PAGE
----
Employee Fraud

If you are accused of employee fraud, you may be worried about jail time and paying huge fines. The penalties for employee fraud depend on the amount stolen, but sentences include lengthy prison time, restitution, and significant fines. Your professional reputation will also be negatively impacted.

The Ohio fraud lawyers at Kademenos, Wisehart, Hines, Dolyk & Wright Co. LPA understand how to deal with such serious charges. Our experienced and highly-skilled criminal defense lawyers will stand by you and fight to get your charges reduced or dismissed, if possible.

Call an Attorney Troy Wisehart today at (419) 625-7770 for a free consultation. Fraud accusations do not mean you’re guilty. Let us help you.

Understanding Employee Fraud

According to Ohio Revised Code 2913, employee fraud is when an employee uses criminal deception against their employer for their own financial gain. It is commonly referred to as internal fraud.

For example, imagine a cashier at a grocery store. The cashier is expected to place customers’ money directly into the register, but instead, he pockets some for himself. Later, the cashier creates fake receipts so it looks like the customer requested cashback. In this scenario, the cashier used deception to steal from his employer.

Payment Fraud

Payment fraud happens when false payments are created to cover up theft. This includes, but is not limited to:

  • Creating fake bank accounts, allocating funds to those accounts, and then making payments to themselves
  • Creating false financial information to cover up employee theft
  • Intercepting customer checks and payment orders and attempting to cash them
  • Making payments to oneself using an employer’s account

Receipt Fraud

This type of employee fraud involves altering receipts to show that less money was spent. In doing so, an employee pockets the difference. Receipt fraud also includes simply stealing cash or checks that are directly handed in by customers.

Travel Fraud

An employee commits travel fraud when they attempt to get paid for non-existent travel expenses. For example, an employee may seek reimbursement for a non-existent flight.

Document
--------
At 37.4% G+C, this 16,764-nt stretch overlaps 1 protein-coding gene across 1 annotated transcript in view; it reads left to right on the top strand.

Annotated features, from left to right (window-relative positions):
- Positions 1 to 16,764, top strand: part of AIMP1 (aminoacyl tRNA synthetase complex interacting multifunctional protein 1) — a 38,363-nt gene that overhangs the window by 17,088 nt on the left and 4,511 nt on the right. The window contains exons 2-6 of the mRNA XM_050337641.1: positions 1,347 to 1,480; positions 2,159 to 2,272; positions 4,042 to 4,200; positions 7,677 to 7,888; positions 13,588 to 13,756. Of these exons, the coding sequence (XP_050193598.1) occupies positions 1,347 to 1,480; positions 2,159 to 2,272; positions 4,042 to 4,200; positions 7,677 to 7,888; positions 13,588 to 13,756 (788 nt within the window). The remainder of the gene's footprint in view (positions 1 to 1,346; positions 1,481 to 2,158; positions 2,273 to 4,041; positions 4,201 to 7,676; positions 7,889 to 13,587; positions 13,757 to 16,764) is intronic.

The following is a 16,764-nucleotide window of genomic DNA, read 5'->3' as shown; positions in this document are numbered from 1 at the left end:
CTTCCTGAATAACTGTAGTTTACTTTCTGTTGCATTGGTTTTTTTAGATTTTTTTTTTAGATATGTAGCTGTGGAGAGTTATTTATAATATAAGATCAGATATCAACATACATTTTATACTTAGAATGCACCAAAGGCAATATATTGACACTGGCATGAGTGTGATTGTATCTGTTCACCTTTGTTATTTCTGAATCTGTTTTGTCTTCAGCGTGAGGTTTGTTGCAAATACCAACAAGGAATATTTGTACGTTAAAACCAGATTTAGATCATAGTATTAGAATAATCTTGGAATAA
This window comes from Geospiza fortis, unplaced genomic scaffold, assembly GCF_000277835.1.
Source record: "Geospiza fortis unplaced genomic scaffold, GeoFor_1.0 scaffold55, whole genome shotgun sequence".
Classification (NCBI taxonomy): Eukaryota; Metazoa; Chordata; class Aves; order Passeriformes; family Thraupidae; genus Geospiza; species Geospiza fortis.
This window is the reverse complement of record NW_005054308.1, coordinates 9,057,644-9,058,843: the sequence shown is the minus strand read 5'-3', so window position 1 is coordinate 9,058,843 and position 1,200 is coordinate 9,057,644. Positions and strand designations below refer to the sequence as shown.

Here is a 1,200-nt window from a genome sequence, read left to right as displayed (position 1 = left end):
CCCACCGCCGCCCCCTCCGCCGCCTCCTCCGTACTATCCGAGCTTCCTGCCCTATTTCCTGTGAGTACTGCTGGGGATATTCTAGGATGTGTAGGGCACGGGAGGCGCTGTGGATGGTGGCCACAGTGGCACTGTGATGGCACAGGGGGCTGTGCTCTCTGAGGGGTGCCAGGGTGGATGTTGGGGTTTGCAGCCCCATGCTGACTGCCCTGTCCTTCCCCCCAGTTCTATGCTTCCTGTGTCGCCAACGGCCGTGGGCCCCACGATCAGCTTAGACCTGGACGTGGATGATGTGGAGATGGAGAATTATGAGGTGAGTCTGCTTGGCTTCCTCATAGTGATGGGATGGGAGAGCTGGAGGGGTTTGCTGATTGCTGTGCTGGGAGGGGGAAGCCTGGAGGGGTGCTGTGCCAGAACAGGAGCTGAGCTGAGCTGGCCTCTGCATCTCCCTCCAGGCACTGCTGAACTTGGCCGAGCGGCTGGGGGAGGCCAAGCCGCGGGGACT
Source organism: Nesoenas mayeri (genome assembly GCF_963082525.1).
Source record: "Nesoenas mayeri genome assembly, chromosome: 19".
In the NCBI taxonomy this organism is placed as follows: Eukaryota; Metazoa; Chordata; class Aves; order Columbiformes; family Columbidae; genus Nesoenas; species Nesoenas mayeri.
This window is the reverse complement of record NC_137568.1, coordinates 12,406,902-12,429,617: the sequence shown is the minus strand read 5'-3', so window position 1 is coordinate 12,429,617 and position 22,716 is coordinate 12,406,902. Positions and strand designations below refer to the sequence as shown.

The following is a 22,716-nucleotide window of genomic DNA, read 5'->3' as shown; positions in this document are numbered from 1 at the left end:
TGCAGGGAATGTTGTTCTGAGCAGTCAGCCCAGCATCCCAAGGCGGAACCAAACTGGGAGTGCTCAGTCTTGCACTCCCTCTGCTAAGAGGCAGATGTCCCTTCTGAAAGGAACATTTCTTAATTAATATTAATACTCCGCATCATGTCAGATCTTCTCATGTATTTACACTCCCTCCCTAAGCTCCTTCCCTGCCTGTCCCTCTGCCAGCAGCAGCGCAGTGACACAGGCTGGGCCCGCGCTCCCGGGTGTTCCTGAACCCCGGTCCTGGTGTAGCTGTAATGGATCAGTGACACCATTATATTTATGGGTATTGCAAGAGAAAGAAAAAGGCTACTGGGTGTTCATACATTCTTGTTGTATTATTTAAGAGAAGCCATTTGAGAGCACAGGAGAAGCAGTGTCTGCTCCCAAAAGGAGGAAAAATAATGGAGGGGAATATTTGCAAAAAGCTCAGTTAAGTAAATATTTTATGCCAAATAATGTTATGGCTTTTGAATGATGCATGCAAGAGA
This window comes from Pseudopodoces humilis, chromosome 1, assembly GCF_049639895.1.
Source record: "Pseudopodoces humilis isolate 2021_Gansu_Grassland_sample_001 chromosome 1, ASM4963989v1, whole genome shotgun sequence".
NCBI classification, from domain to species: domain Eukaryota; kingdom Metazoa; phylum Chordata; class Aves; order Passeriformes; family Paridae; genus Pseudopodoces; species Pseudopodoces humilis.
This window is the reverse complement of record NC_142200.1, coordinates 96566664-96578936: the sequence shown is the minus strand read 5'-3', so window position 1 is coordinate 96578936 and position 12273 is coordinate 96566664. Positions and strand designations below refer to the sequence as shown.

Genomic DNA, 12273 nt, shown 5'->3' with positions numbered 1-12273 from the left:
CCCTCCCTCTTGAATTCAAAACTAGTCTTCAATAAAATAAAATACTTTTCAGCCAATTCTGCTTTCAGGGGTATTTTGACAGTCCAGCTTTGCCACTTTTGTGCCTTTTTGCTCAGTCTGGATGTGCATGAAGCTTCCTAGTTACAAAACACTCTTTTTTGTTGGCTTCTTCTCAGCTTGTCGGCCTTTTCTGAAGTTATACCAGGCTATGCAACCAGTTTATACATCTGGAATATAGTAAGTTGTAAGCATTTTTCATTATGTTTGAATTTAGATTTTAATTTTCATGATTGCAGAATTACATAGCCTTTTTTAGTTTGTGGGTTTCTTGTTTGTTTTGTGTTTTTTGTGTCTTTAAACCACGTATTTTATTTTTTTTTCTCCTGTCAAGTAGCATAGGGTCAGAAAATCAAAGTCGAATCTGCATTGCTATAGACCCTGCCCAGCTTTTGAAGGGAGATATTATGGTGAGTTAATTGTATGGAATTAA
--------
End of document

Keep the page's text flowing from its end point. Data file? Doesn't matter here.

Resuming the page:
Other instances of travel fraud may involve claiming:

  • That money was spent entertaining clients
  • Expenses higher than the amount spent
  • Money was spent on a trip that was never taken

Employee fraud charges in Ohio often result from simple misunderstandings or poor accounting practices. You should now have to live with a criminal conviction because of an oversight.

Attorney Troy Wisehart can help you if you’ve been accused of or charged with fraud. Contact him today at (419) 625-7770 for a free and confidential consultation about what to expect and your next steps.

Workers’ Compensation Fraud

When an employee is injured while at work, they deserve to be compensated for medical costs, lost wages, and other losses. However, if an employee falsifies a workers’ compensation claim and receives funds to which they are not entitled, they may be committing fraud.

Workers’ comp fraud does not victimize only the employer. The State has an interest as the Ohio Bureau of Workers’ Compensation (BWC) also suffers.

The BWC has a special investigations unit that looks into fraud. If a person commits workers’ compensation fraud, they face criminal penalties and restitution to their employer as well as the Ohio BWC.

An allegation of workers’ compensation fraud is a serious situation. If you are being investigated for workers’ compensation fraud, you need an experienced Ohio criminal defense attorney to make sure the BWC hears your side of the story.

Call Attorney Troy Wisehart at (419) 625-7770 to start building your defense today.

Consequences of Employee Fraud

The penalties for employee fraud largely depend on the value and the circumstances involved. All criminal convictions are serious, and employee fraud can either be a misdemeanor or a felony. Although the unique penalties for employee fraud vary, common consequences include:

  • Between $500 and $5,000 dollars stolen – 6-18 months in jail or prison and up to $5,000 in fines
  • Between $5,000 and $100,000 dollars stolen – 1-5 years in jail or prison and up to $10,000 in fines
  • More than $100,000 stolen – 2-8 years in jail or prison and up to $15,000 in fines
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